The obvious next step is that someone who believes the singularity is near writes a post listing some biases that singularity skeptics probably hold (for example, the absurdity fallacy). Having shown that skeptics are biased, they pronounce skeptics to be liars perpetrating a massive fraud on the scientific community.
There are a few ways this expanded-definition world becomes different from the world where people restricted “lie” to mean a knowingly false statement.
First, everyone is much angrier. In the restricted-definition world, a few people write posts suggesting that there may be biases affecting the situation. In the expanded-definition world, those same people write posts accusing the other side of being liars perpetrating a fraud. I am willing to listen to people suggesting I might be biased, but if someone calls me a liar I’m going to be pretty angry and go into defensive mode. I’ll be less likely to hear them out and adjust my beliefs, and more likely to try to attack them.
Second, bad actors can use The Worst Argument In The World to prove whatever they want. As long as you’re willing to equivocate and deceive people, you can prove anyone a liar, and then draw on now-obsolete connotations of “liar” to silence or ostracize them.
Third, the biggest beneficiaries are actual liars. Suppose some singularitarian claims that internal Google documents prove they have already created human-level AI. And suppose that’s totally false and no such documents exist. Usually I would accuse them of lying, and this accusation would be enough to alert people that, hey, something has gone terribly wrong here. But if both sides are constantly accusing each other of lying just for having normal human failings, then “you are a liar” no longer carries much weight. I have to come up with some complex circumlocution in order to let people know that someone told a mistruth.
And that complex circumlocution can only last until people realize it too is an exploitable signal. The whole reason that rebranding lesser sins as “lying” is tempting is because everyone knows “lying” refers to something very bad. But the whole reason everyone knows “lying” refers to something very bad is because nobody has yet succeeded in rebranding it to mean lesser sins. The rebranding of lying is basically a parasitic process, exploiting the trust we have in a functioning piece of language until it’s lost all meaning – after which the parasitism will have to move on to whatever other trusted functional piece of language has sprung up to replace it.
I realize this is a kind of long post arguing against a weird thing that not many people are doing. But I think it’s an especially clear case of a broader thing that many people are doing. Words like “disabled”, “queer”, and “autistic” are also gradually shifting meanings, getting applied more and more loosely.
This isn’t always bad! Words are useful because as they separate the world into categories; this suggests a word should apply in more than 0% of cases but less than 100% of cases. Exactly where it should fall in between that range, I don’t know. The broader you make the definition, the better the word’s ability to name things that have even a small level of the relevant quality. But the broader you make the definition, the less power the word will have to separate strong examples of a quality from marginal examples.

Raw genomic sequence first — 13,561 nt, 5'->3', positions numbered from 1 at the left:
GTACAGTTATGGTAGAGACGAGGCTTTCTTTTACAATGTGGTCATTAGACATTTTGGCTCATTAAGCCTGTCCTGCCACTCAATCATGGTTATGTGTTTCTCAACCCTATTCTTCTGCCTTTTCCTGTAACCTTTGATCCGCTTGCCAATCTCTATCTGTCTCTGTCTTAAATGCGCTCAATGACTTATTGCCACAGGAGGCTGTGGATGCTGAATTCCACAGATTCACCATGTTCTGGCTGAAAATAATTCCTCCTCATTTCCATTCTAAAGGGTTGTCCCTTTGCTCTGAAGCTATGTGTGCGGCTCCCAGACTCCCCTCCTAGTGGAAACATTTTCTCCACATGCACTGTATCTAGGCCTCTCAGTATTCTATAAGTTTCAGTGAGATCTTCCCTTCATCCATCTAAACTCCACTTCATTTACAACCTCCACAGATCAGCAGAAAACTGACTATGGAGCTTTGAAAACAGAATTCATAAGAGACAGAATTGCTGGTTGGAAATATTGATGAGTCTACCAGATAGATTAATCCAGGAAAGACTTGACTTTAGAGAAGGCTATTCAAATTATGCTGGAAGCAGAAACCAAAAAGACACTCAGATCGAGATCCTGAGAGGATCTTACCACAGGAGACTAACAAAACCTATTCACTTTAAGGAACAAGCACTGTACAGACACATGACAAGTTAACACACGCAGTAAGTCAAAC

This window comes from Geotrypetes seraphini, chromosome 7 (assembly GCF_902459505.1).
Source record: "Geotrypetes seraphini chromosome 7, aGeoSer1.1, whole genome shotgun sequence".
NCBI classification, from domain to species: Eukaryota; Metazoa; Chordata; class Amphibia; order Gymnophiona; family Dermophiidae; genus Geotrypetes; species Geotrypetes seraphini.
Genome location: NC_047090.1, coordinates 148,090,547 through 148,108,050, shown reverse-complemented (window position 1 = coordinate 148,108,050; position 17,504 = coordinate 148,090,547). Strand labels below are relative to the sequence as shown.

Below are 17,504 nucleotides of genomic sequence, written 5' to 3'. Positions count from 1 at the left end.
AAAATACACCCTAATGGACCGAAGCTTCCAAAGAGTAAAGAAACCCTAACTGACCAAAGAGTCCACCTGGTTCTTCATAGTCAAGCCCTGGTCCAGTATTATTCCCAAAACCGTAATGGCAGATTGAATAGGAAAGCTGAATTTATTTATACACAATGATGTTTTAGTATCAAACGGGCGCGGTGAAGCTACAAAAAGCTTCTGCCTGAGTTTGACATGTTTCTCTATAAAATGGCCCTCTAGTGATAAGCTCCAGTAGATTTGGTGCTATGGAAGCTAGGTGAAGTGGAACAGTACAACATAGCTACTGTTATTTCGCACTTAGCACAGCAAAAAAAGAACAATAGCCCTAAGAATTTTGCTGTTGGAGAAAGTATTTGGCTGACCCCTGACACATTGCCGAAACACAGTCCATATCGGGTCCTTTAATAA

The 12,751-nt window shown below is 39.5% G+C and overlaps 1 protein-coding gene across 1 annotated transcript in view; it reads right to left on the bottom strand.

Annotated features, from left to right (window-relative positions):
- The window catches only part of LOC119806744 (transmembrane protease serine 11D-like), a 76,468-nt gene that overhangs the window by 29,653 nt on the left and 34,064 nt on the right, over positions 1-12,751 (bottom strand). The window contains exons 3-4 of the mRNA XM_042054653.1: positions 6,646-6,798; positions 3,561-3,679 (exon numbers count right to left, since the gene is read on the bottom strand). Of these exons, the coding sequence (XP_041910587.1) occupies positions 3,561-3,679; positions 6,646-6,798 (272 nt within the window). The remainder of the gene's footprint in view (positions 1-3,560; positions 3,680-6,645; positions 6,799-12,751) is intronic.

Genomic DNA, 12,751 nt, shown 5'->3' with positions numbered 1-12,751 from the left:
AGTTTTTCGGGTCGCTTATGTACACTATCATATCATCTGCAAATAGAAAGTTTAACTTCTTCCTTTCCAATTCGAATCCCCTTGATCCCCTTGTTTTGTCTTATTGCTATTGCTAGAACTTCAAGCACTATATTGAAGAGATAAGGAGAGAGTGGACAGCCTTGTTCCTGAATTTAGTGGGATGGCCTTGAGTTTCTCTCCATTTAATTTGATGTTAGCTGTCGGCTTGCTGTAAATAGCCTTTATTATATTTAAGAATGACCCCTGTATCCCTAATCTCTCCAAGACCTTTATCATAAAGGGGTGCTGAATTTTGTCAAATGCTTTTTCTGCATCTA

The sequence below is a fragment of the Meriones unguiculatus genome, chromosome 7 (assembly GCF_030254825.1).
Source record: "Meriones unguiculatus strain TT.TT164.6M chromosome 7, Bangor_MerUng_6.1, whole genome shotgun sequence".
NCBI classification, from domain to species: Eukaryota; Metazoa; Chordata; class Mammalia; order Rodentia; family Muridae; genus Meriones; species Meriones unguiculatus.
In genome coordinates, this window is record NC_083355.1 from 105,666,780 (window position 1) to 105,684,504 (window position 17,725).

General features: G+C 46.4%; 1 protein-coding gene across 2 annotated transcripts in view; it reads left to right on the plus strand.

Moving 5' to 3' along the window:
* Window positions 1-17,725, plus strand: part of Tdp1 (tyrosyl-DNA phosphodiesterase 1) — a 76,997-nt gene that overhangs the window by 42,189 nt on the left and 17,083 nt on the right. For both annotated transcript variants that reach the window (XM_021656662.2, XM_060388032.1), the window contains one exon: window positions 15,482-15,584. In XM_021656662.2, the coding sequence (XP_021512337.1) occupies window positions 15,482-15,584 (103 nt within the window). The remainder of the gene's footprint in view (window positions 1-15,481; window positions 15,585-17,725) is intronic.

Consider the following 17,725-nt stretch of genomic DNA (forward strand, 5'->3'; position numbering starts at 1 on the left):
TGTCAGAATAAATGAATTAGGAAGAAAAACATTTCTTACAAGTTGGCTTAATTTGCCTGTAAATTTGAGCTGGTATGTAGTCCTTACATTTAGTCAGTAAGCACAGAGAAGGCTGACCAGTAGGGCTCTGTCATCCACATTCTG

I think of this as a sort of sensitivity-and-specificity statistics problem, setting a threshold to divide the population into two groups. If you have a very strict threshold for “abuser”, maybe only someone who inflicts serious physical injuries, then you can use it to separate the most abusive 1% of people from the other 99%. If you have a very weak threshold for “abuser”, so low that 99% of people qualify, then you can use it to separate the 1% least abusive people from the other 99%. If you set it in the middle, you can separate the more abusive half of the population from the less abusive half. If “abuser” picks out the most abusive 1% of people, it transmits a lot of information in a small number of cases. If it picks out the most abusive 99% of people, it transmits very little information in a large number of cases (and now “not an abuser” transmits a large amount of information in a small number of cases!). If the boundary is set at 50%, it transmits an equal moderate amount of information about everyone.
There’s no rule that 50-50 is always the best – for example, if the word “murderer” referred to anyone in the more murderous half of the population, that would be much worse than the system now, where it refers to a much smaller set of people, who you have much more reason to worry about as a discrete group. You’re going to have to find the right threshold for each individual concept.
But it’s never the right decision to draw the line outside the population, so that literally 100% of people fall in one category and 0% in the other.
A few months ago I told a fable about a city. The citizens worried that people living in the outskirts of the city felt unimportant and excluded. So they redefined “city center” to mean the entire city, including the outskirts. Nobody ended up feeling any more important because of this, because living in city center stops being prestigious when everywhere is city center. But it was now impossible to direct tourists to where they wanted to go, and people had to invent new phrases like “the part of the city where there are the most tall buildings” in order to discuss city center.
The moral of the story is: don’t set thresholds for category membership so far outside a distribution that they stop conveying useful information.